Surprise surprise. Nobody was willing to swap their own appointment for a noon slot, so we've ended up being stuck with it. The FDG PET scan is at noon on Monday; the Octreotide scan is on Wednesday and Thursday. I spoke with Professor Pearson the head of the children's unit today, who has effectively been consulting on Adam since we reached the end of the road in terms of UK treatment. He was both apologetic and annoyed that these scans have taken so long, but we are where we are and there's nothing to be gained now by me making any more of a fuss about it. I'll just keep this episode tucked away in my back pocket in case it can buy me some goodwill in the future. The Nuclear Medicine team have told us that the fasting period need only be 4 hours instead of 6. So at least we can attempt to wake Adam up early and force feed him his breakfast.
I'm almost certain now that we will also go ahead with the bone biopsy; the only question is whether or not any results obtained by the Royal Marsden would be acceptable as far as the U.S. trial is concerned. It may seem like a no-brainer, I mean it's not as though the Royal Marsden don't know what they're doing, but stranger things have happened. Rules are rules, and it's generally advisable to find out what those rules are upfront rather than have to go through something like this twice because of bureaucratic red-tape. Most likely it will be fine, but best to double-check.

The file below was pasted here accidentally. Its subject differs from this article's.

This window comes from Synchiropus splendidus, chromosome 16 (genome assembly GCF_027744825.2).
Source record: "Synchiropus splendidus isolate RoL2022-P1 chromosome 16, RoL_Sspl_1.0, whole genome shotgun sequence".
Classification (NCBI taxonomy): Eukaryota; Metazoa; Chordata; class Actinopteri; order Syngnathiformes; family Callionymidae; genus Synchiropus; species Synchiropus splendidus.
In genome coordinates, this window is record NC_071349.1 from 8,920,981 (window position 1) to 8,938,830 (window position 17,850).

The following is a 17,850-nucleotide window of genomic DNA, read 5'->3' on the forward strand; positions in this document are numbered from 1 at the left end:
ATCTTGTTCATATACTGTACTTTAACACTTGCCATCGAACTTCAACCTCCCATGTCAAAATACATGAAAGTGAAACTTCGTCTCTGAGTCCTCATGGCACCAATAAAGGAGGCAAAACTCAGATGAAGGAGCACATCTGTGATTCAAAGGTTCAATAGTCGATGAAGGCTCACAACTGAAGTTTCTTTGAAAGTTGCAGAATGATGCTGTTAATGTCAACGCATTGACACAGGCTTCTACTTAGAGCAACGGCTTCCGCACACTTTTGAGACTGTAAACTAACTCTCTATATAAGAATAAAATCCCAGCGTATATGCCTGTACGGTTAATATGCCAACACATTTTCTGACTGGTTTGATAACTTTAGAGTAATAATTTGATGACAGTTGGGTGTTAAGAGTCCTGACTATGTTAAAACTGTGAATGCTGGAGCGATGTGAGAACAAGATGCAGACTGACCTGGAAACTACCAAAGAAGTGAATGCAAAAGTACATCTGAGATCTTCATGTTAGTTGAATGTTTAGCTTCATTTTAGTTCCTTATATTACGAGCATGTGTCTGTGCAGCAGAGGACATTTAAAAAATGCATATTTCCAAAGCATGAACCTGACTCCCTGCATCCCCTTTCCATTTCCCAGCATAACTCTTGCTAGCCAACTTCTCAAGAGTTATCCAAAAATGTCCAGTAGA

Most other things with Adam remain as they were. No real changes in terms of his general wellness; his bloods are much the same, he's eating, drinking, sleeping, and playing. For the past two Tuesdays Adam's had a friend from school come round to play. This was Adam's best friend during his reception year. The two of them were practically inseparable in the playground during break-times; but Adam hasn't been to school, other than for the odd hour here and there, since July 2009. And yet they played like it was a matter of weeks since they'd been regular pals, not the best part of two years. Yu-Gi-Oh!, beyblades, playstation, football. At bedtime I told Adam it was too late to watch anything on television before he had to go to sleep. Whereas he would normally offer some protest - "I am!" or "Just something short, Dad?" this time he simply looked up at me and said softly "It's ok Dad, you can decide. I had such a hugely enjoyable time today with Georgio." And yes, those really were his words. Spending most of his time in the company of adults has had a profound affect on Adam's vocabulary; some of the phrases he uses are both funny and at the same ever so slightly sad too. But whilst it upsets us that so much of Adam's childhood is being taken from him, for the most part he just gets on with whatever there is for him to get on with.